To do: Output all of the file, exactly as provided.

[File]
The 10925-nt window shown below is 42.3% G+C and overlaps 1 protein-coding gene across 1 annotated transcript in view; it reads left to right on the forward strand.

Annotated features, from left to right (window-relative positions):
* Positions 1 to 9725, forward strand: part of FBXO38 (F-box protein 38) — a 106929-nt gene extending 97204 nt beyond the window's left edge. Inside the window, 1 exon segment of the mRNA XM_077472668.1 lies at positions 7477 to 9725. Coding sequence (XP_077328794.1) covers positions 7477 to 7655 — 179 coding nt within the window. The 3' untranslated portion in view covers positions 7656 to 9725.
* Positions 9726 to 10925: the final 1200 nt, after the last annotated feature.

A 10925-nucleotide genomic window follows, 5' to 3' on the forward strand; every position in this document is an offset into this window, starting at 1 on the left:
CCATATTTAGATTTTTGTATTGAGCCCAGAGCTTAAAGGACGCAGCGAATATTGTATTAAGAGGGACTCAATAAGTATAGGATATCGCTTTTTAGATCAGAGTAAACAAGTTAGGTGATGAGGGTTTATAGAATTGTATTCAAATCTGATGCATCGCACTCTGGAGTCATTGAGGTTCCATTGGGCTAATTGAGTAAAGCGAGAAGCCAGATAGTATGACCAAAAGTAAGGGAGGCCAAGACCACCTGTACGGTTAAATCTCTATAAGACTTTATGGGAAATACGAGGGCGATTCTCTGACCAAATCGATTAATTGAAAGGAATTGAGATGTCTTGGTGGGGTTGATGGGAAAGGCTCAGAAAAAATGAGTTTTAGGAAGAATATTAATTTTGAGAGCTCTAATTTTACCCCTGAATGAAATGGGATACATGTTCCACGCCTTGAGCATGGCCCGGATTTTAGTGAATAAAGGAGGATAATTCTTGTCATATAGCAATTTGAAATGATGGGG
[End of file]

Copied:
The 10925-nt window shown below is 42.3% G+C and overlaps 1 protein-coding gene across 1 annotated transcript in view; it reads left to right on the forward strand.

Annotated features, from left to right (window-relative positions):
* Positions 1 to 9725, forward strand: part of FBXO38 (F-box protein 38) — a 106929-nt gene extending 97204 nt beyond the window's left edge. Inside the window, 1 exon segment of the mRNA XM_077472668.1 lies at positions 7477 to 9725. Coding sequence (XP_077328794.1) covers positions 7477 to 7655 — 179 coding nt within the window. The 3' untranslated portion in view covers positions 7656 to 9725.
* Positions 9726 to 10925: the final 1200 nt, after the last annotated feature.

A 10925-nucleotide genomic window follows, 5' to 3' on the forward strand; every position in this document is an offset into this window, starting at 1 on the left:
CCATATTTAGATTTTTGTATTGAGCCCAGAGCTTAAAGGACGCAGCGAATATTGTATTAAGAGGGACTCAATAAGTATAGGATATCGCTTTTTAGATCAGAGTAAACAAGTTAGGTGATGAGGGTTTATAGAATTGTATTCAAATCTGATGCATCGCACTCTGGAGTCATTGAGGTTCCATTGGGCTAATTGAGTAAAGCGAGAAGCCAGATAGTATGACCAAAAGTAAGGGAGGCCAAGACCACCTGTACGGTTAAATCTCTATAAGACTTTATGGGAAATACGAGGGCGATTCTCTGACCAAATCGATTAATTGAAAGGAATTGAGATGTCTTGGTGGGGTTGATGGGAAAGGCTCAGAAAAAATGAGTTTTAGGAAGAATATTAATTTTGAGAGCTCTAATTTTACCCCTGAATGAAATGGGATACATGTTCCACGCCTTGAGCATGGCCCGGATTTTAGTGAATAAAGGAGGATAATTCTTGTCATATAGCAATTTGAAATGATGGGG